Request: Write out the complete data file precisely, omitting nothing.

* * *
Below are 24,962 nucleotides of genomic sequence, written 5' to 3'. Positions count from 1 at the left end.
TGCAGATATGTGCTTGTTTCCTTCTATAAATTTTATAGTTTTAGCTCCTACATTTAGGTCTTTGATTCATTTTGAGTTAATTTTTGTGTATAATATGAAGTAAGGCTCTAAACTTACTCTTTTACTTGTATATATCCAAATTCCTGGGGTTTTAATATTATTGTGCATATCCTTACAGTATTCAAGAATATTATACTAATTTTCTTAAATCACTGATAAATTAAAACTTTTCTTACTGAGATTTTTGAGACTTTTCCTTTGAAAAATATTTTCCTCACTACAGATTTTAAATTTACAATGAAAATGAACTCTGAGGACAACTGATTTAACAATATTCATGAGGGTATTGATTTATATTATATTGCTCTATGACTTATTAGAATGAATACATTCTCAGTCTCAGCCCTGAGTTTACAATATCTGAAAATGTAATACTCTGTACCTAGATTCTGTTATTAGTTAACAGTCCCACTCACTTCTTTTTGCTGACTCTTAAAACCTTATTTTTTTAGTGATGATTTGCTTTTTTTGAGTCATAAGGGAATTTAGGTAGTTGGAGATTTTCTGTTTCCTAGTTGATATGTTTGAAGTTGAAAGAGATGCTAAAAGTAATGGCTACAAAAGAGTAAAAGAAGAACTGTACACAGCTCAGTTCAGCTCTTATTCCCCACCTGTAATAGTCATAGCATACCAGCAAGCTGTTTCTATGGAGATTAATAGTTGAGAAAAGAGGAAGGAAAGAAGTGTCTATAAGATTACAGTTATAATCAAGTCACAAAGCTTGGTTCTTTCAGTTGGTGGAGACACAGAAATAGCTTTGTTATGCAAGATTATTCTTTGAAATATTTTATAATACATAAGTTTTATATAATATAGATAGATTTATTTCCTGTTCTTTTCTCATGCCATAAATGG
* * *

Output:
Below are 24,962 nucleotides of genomic sequence, written 5' to 3'. Positions count from 1 at the left end.
TGCAGATATGTGCTTGTTTCCTTCTATAAATTTTATAGTTTTAGCTCCTACATTTAGGTCTTTGATTCATTTTGAGTTAATTTTTGTGTATAATATGAAGTAAGGCTCTAAACTTACTCTTTTACTTGTATATATCCAAATTCCTGGGGTTTTAATATTATTGTGCATATCCTTACAGTATTCAAGAATATTATACTAATTTTCTTAAATCACTGATAAATTAAAACTTTTCTTACTGAGATTTTTGAGACTTTTCCTTTGAAAAATATTTTCCTCACTACAGATTTTAAATTTACAATGAAAATGAACTCTGAGGACAACTGATTTAACAATATTCATGAGGGTATTGATTTATATTATATTGCTCTATGACTTATTAGAATGAATACATTCTCAGTCTCAGCCCTGAGTTTACAATATCTGAAAATGTAATACTCTGTACCTAGATTCTGTTATTAGTTAACAGTCCCACTCACTTCTTTTTGCTGACTCTTAAAACCTTATTTTTTTAGTGATGATTTGCTTTTTTTGAGTCATAAGGGAATTTAGGTAGTTGGAGATTTTCTGTTTCCTAGTTGATATGTTTGAAGTTGAAAGAGATGCTAAAAGTAATGGCTACAAAAGAGTAAAAGAAGAACTGTACACAGCTCAGTTCAGCTCTTATTCCCCACCTGTAATAGTCATAGCATACCAGCAAGCTGTTTCTATGGAGATTAATAGTTGAGAAAAGAGGAAGGAAAGAAGTGTCTATAAGATTACAGTTATAATCAAGTCACAAAGCTTGGTTCTTTCAGTTGGTGGAGACACAGAAATAGCTTTGTTATGCAAGATTATTCTTTGAAATATTTTATAATACATAAGTTTTATATAATATAGATAGATTTATTTCCTGTTCTTTTCTCATGCCATAAATGG